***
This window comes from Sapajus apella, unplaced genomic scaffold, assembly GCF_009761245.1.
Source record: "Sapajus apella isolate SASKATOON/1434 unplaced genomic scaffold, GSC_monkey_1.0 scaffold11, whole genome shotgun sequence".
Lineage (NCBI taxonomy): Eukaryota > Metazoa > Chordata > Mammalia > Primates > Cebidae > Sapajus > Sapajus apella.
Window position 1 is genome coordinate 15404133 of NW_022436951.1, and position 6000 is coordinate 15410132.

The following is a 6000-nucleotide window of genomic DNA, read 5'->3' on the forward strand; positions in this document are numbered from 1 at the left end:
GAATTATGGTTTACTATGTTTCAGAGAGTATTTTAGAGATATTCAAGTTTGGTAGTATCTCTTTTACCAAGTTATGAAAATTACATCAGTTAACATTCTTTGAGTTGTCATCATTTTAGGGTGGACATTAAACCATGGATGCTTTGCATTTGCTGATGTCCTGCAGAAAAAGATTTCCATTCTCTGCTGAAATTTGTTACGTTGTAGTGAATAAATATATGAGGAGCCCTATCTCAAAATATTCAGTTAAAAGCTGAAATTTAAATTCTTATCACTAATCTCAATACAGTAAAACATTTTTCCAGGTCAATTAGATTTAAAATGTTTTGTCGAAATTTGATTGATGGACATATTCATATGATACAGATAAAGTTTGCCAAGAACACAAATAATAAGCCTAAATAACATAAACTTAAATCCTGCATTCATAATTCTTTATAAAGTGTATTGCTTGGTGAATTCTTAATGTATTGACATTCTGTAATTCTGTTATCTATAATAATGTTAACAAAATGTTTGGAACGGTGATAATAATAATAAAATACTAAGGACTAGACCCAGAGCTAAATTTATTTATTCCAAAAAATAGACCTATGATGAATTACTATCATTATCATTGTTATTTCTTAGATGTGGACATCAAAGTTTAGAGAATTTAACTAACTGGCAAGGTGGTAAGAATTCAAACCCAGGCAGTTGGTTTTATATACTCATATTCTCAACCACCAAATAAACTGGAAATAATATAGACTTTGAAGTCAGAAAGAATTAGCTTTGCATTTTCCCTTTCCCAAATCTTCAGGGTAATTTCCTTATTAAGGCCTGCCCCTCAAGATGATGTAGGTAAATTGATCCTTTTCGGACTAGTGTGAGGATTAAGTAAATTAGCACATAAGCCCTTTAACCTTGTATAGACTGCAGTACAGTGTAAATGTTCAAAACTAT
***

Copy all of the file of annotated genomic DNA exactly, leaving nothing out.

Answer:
This window comes from Sapajus apella, unplaced genomic scaffold, assembly GCF_009761245.1.
Source record: "Sapajus apella isolate SASKATOON/1434 unplaced genomic scaffold, GSC_monkey_1.0 scaffold11, whole genome shotgun sequence".
Lineage (NCBI taxonomy): Eukaryota > Metazoa > Chordata > Mammalia > Primates > Cebidae > Sapajus > Sapajus apella.
Window position 1 is genome coordinate 15404133 of NW_022436951.1, and position 6000 is coordinate 15410132.

The following is a 6000-nucleotide window of genomic DNA, read 5'->3' on the forward strand; positions in this document are numbered from 1 at the left end:
GAATTATGGTTTACTATGTTTCAGAGAGTATTTTAGAGATATTCAAGTTTGGTAGTATCTCTTTTACCAAGTTATGAAAATTACATCAGTTAACATTCTTTGAGTTGTCATCATTTTAGGGTGGACATTAAACCATGGATGCTTTGCATTTGCTGATGTCCTGCAGAAAAAGATTTCCATTCTCTGCTGAAATTTGTTACGTTGTAGTGAATAAATATATGAGGAGCCCTATCTCAAAATATTCAGTTAAAAGCTGAAATTTAAATTCTTATCACTAATCTCAATACAGTAAAACATTTTTCCAGGTCAATTAGATTTAAAATGTTTTGTCGAAATTTGATTGATGGACATATTCATATGATACAGATAAAGTTTGCCAAGAACACAAATAATAAGCCTAAATAACATAAACTTAAATCCTGCATTCATAATTCTTTATAAAGTGTATTGCTTGGTGAATTCTTAATGTATTGACATTCTGTAATTCTGTTATCTATAATAATGTTAACAAAATGTTTGGAACGGTGATAATAATAATAAAATACTAAGGACTAGACCCAGAGCTAAATTTATTTATTCCAAAAAATAGACCTATGATGAATTACTATCATTATCATTGTTATTTCTTAGATGTGGACATCAAAGTTTAGAGAATTTAACTAACTGGCAAGGTGGTAAGAATTCAAACCCAGGCAGTTGGTTTTATATACTCATATTCTCAACCACCAAATAAACTGGAAATAATATAGACTTTGAAGTCAGAAAGAATTAGCTTTGCATTTTCCCTTTCCCAAATCTTCAGGGTAATTTCCTTATTAAGGCCTGCCCCTCAAGATGATGTAGGTAAATTGATCCTTTTCGGACTAGTGTGAGGATTAAGTAAATTAGCACATAAGCCCTTTAACCTTGTATAGACTGCAGTACAGTGTAAATGTTCAAAACTAT